The Faith of Shabbat and Shmita

Zeesy November

About Zeesy November

I’m deaf. I had cochlear implant surgery on my right ear at age 3, and my left ear at age 3 1/2, which gave me access to many sounds. I am a miracle girl because I can hear and speak. I attended school for the deaf and hard of hearing from age 4 to 12. Now I go to the Sinai School and I love it. Two years ago, I had terrible pains in my head that traveled all over my body. Many doctors could not figure out the cause. After a year of constant pain, a tiny wire was coming from my ear. The ear surgeon scheduled immediate surgery. My implant and middle ear got infected, but after surgery, there was no more pain. The good parts about myself is that I am great at gymnastics. I am artistic and like to paint and draw. I’m a hairstylist with long hair and can style it and braid it many different ways. I’m a responsible babysitter. Cooking is my specialty. I bake challah, cakes, and make spinach filled pierogi from scratch. I’m neat, organized, and helpful. I’m especially good at math. My friends like me because I’m friendly and kind.

About The Faith of Shabbat and Shmita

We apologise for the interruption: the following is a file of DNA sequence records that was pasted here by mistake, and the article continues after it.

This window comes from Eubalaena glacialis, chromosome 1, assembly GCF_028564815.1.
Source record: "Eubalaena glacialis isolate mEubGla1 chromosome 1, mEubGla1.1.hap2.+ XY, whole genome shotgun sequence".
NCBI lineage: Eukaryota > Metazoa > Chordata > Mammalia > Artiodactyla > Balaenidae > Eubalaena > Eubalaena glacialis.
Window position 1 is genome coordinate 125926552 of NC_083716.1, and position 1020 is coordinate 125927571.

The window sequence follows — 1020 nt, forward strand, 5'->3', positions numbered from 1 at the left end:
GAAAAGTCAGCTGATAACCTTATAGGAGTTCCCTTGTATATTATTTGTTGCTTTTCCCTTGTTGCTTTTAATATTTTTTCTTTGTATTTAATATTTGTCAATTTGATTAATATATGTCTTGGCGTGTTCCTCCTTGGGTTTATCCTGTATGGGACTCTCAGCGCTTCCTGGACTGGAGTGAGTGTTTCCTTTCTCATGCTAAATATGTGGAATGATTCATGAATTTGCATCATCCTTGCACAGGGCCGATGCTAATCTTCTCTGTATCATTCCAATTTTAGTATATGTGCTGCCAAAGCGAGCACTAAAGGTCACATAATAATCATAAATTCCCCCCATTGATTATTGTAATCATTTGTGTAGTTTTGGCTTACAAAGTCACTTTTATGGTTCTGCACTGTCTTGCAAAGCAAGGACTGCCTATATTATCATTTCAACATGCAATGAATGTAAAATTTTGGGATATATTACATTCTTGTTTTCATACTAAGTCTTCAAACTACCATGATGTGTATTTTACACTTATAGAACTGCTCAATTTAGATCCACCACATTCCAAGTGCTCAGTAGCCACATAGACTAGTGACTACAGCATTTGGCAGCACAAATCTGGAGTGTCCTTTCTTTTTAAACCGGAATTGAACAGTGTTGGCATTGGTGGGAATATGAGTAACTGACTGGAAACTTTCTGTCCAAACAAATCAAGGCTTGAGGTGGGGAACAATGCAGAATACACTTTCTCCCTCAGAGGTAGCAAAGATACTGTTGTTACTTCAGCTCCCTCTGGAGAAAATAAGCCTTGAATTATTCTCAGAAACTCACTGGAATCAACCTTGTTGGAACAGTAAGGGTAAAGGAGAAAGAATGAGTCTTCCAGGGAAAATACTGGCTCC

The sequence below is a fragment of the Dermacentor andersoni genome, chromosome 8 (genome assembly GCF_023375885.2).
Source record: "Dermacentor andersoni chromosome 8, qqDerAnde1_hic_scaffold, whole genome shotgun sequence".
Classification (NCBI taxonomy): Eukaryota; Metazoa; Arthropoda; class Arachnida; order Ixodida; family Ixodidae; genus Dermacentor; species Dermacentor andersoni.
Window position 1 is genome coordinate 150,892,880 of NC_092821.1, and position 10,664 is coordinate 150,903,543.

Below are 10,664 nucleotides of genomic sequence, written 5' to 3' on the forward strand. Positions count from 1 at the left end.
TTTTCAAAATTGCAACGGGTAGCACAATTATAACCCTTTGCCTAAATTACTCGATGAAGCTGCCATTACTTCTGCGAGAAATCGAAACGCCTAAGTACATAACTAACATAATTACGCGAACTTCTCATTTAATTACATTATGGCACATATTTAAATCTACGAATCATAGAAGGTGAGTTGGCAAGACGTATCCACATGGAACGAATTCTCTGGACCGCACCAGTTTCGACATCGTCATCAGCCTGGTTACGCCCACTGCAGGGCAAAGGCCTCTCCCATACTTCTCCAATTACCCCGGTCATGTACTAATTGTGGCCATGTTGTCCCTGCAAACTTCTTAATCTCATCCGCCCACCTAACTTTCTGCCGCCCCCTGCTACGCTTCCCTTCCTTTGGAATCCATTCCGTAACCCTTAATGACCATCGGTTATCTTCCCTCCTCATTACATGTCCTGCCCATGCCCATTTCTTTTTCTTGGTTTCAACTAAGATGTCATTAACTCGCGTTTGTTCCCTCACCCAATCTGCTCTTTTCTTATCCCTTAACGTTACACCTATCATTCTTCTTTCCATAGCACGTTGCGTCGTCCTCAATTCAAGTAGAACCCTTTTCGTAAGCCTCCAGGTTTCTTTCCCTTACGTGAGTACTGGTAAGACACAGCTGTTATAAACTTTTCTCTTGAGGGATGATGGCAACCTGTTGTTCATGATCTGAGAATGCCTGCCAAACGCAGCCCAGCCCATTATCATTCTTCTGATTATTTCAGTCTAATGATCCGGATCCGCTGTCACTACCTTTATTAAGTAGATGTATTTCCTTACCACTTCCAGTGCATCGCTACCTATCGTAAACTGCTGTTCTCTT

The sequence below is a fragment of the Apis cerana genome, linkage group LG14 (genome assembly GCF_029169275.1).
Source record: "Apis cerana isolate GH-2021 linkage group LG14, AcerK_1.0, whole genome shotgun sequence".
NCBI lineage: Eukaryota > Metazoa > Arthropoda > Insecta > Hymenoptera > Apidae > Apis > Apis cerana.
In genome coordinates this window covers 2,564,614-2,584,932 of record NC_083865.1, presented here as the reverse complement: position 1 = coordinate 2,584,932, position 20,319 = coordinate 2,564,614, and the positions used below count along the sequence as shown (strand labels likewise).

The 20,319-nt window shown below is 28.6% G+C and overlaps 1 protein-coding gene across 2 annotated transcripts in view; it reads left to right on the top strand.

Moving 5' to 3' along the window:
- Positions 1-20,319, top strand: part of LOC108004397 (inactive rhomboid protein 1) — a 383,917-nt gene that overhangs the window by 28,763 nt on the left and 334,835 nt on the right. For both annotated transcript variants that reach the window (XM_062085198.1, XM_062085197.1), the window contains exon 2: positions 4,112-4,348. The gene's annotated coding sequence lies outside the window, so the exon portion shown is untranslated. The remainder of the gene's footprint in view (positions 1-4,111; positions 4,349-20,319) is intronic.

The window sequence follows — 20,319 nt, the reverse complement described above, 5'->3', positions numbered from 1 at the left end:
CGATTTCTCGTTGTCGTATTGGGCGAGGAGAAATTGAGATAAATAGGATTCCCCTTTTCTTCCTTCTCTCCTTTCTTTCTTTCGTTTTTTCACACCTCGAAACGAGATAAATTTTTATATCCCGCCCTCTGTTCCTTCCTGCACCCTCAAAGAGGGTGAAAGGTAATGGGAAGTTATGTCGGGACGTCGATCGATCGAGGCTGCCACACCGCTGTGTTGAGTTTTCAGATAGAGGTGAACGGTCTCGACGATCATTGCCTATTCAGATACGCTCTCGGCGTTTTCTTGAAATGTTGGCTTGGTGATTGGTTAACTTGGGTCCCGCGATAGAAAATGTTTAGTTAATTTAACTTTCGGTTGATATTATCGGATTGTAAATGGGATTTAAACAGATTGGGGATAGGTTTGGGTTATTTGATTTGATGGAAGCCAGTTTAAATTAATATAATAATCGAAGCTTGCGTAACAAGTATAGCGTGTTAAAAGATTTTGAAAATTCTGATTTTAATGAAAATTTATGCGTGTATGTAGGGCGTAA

This is my original painting which I call “The Faith of Shabbat and Shmita.” It’s a painting of me near a table set for Shabbat with two covered challahs, a Shabbat candle, a wine cup, and a place setting. I am lighting my candle to welcome the Shabbat, a day of rest, learning, and reflection. Just as many Jews work for six days and then have a Shabbat, a day of rest every seventh day, in Israel, Jews work the land for six years and then have a year of rest and not working the land every seventh year. To me, both Shabbat and shmita shows faith. People who work six days a week instead of seven have to hope and have faith that their loss of income for the day of Shabbat will not have a bad effect on them or their family. They have to have faith that the loss of a day’s salary will still enable them to pay their bills, buy their necessities, and meet their expenses. It seems to me that Shabbat is more than a commandment, or a tradition, or a ritual; to keep the Shabbat and not work, also shows faith. So too with the shmita and leaving the land is left unplanted for an entire year, where private property become open to all, and food is made accessible to all. This too is a true act of faith. The farmer does not know how his land will do after being left unattended for a whole year and he does not know if he can survive without a whole year’s income. His act of keeping shmita is a true act of faith.